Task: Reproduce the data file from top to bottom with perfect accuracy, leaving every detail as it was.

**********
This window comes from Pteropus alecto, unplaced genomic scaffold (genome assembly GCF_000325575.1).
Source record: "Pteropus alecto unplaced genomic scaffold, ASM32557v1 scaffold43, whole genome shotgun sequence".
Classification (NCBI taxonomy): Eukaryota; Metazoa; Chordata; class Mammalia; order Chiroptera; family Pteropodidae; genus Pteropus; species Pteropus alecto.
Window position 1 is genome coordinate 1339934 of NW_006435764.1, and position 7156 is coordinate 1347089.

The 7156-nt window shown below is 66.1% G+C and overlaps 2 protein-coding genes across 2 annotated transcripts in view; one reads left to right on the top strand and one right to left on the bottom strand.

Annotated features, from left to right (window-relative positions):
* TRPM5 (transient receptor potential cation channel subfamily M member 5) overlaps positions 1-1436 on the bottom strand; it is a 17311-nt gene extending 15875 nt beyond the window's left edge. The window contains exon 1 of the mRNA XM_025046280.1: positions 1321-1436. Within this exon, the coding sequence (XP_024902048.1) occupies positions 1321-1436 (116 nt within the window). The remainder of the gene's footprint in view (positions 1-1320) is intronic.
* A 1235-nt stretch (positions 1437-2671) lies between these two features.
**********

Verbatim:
This window comes from Pteropus alecto, unplaced genomic scaffold (genome assembly GCF_000325575.1).
Source record: "Pteropus alecto unplaced genomic scaffold, ASM32557v1 scaffold43, whole genome shotgun sequence".
Classification (NCBI taxonomy): Eukaryota; Metazoa; Chordata; class Mammalia; order Chiroptera; family Pteropodidae; genus Pteropus; species Pteropus alecto.
Window position 1 is genome coordinate 1339934 of NW_006435764.1, and position 7156 is coordinate 1347089.

The 7156-nt window shown below is 66.1% G+C and overlaps 2 protein-coding genes across 2 annotated transcripts in view; one reads left to right on the top strand and one right to left on the bottom strand.

Annotated features, from left to right (window-relative positions):
* TRPM5 (transient receptor potential cation channel subfamily M member 5) overlaps positions 1-1436 on the bottom strand; it is a 17311-nt gene extending 15875 nt beyond the window's left edge. The window contains exon 1 of the mRNA XM_025046280.1: positions 1321-1436. Within this exon, the coding sequence (XP_024902048.1) occupies positions 1321-1436 (116 nt within the window). The remainder of the gene's footprint in view (positions 1-1320) is intronic.
* A 1235-nt stretch (positions 1437-2671) lies between these two features.